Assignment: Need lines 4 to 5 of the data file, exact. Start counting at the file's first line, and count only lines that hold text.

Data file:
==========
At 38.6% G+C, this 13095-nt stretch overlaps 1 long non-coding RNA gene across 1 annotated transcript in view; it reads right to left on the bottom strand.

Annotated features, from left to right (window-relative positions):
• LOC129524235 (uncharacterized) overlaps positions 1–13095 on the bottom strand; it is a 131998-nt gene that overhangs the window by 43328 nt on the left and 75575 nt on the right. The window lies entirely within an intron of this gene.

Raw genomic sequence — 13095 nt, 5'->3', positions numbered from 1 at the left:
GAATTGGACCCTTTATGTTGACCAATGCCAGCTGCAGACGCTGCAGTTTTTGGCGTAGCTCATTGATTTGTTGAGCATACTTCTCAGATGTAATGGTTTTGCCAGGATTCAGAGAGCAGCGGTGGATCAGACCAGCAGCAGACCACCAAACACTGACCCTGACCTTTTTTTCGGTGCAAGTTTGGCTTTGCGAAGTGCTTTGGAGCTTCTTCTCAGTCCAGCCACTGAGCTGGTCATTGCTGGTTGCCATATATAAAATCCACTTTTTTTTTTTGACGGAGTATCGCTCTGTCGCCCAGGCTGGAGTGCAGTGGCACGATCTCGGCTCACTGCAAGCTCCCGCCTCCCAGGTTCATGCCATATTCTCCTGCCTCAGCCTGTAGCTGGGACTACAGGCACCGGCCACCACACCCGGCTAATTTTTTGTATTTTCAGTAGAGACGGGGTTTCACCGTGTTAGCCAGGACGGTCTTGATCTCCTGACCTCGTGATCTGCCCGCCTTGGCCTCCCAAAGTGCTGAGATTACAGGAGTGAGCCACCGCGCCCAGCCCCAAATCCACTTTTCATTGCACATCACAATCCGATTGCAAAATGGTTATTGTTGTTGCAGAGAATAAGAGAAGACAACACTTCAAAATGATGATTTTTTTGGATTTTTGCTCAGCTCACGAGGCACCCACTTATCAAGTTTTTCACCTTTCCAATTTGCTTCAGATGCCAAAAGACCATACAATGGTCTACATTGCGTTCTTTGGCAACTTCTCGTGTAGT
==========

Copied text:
Raw genomic sequence — 13095 nt, 5'->3', positions numbered from 1 at the left:
GAATTGGACCCTTTATGTTGACCAATGCCAGCTGCAGACGCTGCAGTTTTTGGCGTAGCTCATTGATTTGTTGAGCATACTTCTCAGATGTAATGGTTTTGCCAGGATTCAGAGAGCAGCGGTGGATCAGACCAGCAGCAGACCACCAAACACTGACCCTGACCTTTTTTTCGGTGCAAGTTTGGCTTTGCGAAGTGCTTTGGAGCTTCTTCTCAGTCCAGCCACTGAGCTGGTCATTGCTGGTTGCCATATATAAAATCCACTTTTTTTTTTTGACGGAGTATCGCTCTGTCGCCCAGGCTGGAGTGCAGTGGCACGATCTCGGCTCACTGCAAGCTCCCGCCTCCCAGGTTCATGCCATATTCTCCTGCCTCAGCCTGTAGCTGGGACTACAGGCACCGGCCACCACACCCGGCTAATTTTTTGTATTTTCAGTAGAGACGGGGTTTCACCGTGTTAGCCAGGACGGTCTTGATCTCCTGACCTCGTGATCTGCCCGCCTTGGCCTCCCAAAGTGCTGAGATTACAGGAGTGAGCCACCGCGCCCAGCCCCAAATCCACTTTTCATTGCACATCACAATCCGATTGCAAAATGGTTATTGTTGTTGCAGAGAATAAGAGAAGACAACACTTCAAAATGATGATTTTTTTGGATTTTTGCTCAGCTCACGAGGCACCCACTTATCAAGTTTTTCACCTTTCCAATTTGCTTCAGATGCCAAAAGACCATACAATGGTCTACATTGCGTTCTTTGGCAACTTCTCGTGTAGT